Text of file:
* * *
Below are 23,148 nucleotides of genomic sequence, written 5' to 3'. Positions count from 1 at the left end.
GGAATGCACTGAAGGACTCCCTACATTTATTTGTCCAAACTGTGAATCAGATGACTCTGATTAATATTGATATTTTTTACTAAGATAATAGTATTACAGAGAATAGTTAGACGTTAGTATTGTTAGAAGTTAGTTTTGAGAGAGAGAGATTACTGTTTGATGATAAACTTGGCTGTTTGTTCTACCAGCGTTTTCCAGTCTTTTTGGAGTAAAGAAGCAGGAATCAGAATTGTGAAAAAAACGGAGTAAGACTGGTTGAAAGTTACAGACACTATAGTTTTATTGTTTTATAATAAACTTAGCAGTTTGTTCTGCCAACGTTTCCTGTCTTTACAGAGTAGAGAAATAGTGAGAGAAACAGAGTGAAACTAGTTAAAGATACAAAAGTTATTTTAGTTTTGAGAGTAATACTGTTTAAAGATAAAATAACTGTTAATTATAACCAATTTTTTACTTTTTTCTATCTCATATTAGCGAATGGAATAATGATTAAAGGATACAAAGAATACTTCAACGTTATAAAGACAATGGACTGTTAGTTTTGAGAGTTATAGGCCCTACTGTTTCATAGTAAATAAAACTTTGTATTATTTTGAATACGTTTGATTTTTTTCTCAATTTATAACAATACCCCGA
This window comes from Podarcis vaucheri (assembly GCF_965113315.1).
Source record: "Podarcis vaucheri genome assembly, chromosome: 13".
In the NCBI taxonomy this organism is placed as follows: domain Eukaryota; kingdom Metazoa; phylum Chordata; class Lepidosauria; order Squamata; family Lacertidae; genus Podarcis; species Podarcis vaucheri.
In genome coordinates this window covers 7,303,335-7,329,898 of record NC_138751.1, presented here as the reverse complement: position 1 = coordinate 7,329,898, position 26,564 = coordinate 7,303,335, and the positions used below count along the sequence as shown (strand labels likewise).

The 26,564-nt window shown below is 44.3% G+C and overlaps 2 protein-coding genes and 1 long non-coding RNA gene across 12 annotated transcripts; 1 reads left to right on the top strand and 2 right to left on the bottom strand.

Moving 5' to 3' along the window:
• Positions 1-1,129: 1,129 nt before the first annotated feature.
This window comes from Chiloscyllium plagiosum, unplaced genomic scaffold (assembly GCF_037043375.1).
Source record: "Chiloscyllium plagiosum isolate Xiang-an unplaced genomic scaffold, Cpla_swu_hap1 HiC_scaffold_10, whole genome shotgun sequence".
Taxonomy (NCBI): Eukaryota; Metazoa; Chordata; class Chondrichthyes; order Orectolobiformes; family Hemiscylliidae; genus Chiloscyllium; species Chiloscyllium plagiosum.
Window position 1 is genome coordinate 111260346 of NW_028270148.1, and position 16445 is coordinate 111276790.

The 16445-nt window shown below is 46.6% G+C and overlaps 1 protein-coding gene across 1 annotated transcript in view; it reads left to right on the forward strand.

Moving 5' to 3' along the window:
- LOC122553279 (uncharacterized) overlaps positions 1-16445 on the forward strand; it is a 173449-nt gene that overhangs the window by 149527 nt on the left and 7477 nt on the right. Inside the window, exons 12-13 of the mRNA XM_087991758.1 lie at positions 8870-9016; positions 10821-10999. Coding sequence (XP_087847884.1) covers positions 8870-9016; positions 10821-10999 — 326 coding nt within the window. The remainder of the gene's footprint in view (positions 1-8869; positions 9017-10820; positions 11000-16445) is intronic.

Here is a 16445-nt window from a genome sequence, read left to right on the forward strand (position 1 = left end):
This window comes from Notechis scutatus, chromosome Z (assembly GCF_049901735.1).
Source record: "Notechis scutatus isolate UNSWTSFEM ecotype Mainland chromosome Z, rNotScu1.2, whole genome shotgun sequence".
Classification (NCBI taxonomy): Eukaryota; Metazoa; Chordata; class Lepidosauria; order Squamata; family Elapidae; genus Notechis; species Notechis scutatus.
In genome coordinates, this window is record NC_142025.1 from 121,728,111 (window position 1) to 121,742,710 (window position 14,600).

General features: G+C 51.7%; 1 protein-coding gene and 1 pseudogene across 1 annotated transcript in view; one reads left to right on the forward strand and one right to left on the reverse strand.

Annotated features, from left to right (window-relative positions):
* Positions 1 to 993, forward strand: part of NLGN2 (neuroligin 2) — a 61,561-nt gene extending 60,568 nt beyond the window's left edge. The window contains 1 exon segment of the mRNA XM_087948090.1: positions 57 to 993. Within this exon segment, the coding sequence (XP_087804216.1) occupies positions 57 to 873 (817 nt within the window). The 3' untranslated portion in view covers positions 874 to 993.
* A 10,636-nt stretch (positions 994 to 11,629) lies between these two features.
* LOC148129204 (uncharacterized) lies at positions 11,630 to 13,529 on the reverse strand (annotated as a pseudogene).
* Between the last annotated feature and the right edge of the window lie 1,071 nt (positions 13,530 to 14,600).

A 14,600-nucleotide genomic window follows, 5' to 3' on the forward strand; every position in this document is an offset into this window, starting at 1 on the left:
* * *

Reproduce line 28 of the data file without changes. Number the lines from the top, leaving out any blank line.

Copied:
A 14,600-nucleotide genomic window follows, 5' to 3' on the forward strand; every position in this document is an offset into this window, starting at 1 on the left: